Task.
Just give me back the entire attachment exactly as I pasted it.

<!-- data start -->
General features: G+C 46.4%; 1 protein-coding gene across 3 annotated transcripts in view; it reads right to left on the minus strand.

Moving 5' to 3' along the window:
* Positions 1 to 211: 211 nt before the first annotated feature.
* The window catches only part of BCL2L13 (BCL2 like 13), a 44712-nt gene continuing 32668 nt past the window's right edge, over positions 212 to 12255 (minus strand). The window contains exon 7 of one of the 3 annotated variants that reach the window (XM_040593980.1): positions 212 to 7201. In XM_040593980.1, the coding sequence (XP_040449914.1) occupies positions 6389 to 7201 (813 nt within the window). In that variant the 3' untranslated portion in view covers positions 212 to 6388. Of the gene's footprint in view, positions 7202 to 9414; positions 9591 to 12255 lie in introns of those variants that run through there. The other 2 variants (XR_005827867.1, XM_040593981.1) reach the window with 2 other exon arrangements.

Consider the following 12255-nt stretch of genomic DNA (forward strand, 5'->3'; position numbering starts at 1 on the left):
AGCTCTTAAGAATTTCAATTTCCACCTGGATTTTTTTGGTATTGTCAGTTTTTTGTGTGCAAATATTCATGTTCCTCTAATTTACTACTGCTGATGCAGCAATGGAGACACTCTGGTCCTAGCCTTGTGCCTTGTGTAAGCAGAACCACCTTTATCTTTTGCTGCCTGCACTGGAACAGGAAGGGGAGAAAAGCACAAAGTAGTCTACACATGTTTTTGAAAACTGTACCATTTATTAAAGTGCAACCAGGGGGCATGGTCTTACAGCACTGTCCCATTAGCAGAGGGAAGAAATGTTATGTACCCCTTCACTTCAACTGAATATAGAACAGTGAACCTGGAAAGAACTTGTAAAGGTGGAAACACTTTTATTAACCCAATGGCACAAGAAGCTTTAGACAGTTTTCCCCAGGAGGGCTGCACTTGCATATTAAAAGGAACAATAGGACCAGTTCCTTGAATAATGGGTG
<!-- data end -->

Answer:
General features: G+C 46.4%; 1 protein-coding gene across 3 annotated transcripts in view; it reads right to left on the minus strand.

Moving 5' to 3' along the window:
* Positions 1 to 211: 211 nt before the first annotated feature.
* The window catches only part of BCL2L13 (BCL2 like 13), a 44712-nt gene continuing 32668 nt past the window's right edge, over positions 212 to 12255 (minus strand). The window contains exon 7 of one of the 3 annotated variants that reach the window (XM_040593980.1): positions 212 to 7201. In XM_040593980.1, the coding sequence (XP_040449914.1) occupies positions 6389 to 7201 (813 nt within the window). In that variant the 3' untranslated portion in view covers positions 212 to 6388. Of the gene's footprint in view, positions 7202 to 9414; positions 9591 to 12255 lie in introns of those variants that run through there. The other 2 variants (XR_005827867.1, XM_040593981.1) reach the window with 2 other exon arrangements.

Consider the following 12255-nt stretch of genomic DNA (forward strand, 5'->3'; position numbering starts at 1 on the left):
AGCTCTTAAGAATTTCAATTTCCACCTGGATTTTTTTGGTATTGTCAGTTTTTTGTGTGCAAATATTCATGTTCCTCTAATTTACTACTGCTGATGCAGCAATGGAGACACTCTGGTCCTAGCCTTGTGCCTTGTGTAAGCAGAACCACCTTTATCTTTTGCTGCCTGCACTGGAACAGGAAGGGGAGAAAAGCACAAAGTAGTCTACACATGTTTTTGAAAACTGTACCATTTATTAAAGTGCAACCAGGGGGCATGGTCTTACAGCACTGTCCCATTAGCAGAGGGAAGAAATGTTATGTACCCCTTCACTTCAACTGAATATAGAACAGTGAACCTGGAAAGAACTTGTAAAGGTGGAAACACTTTTATTAACCCAATGGCACAAGAAGCTTTAGACAGTTTTCCCCAGGAGGGCTGCACTTGCATATTAAAAGGAACAATAGGACCAGTTCCTTGAATAATGGGTG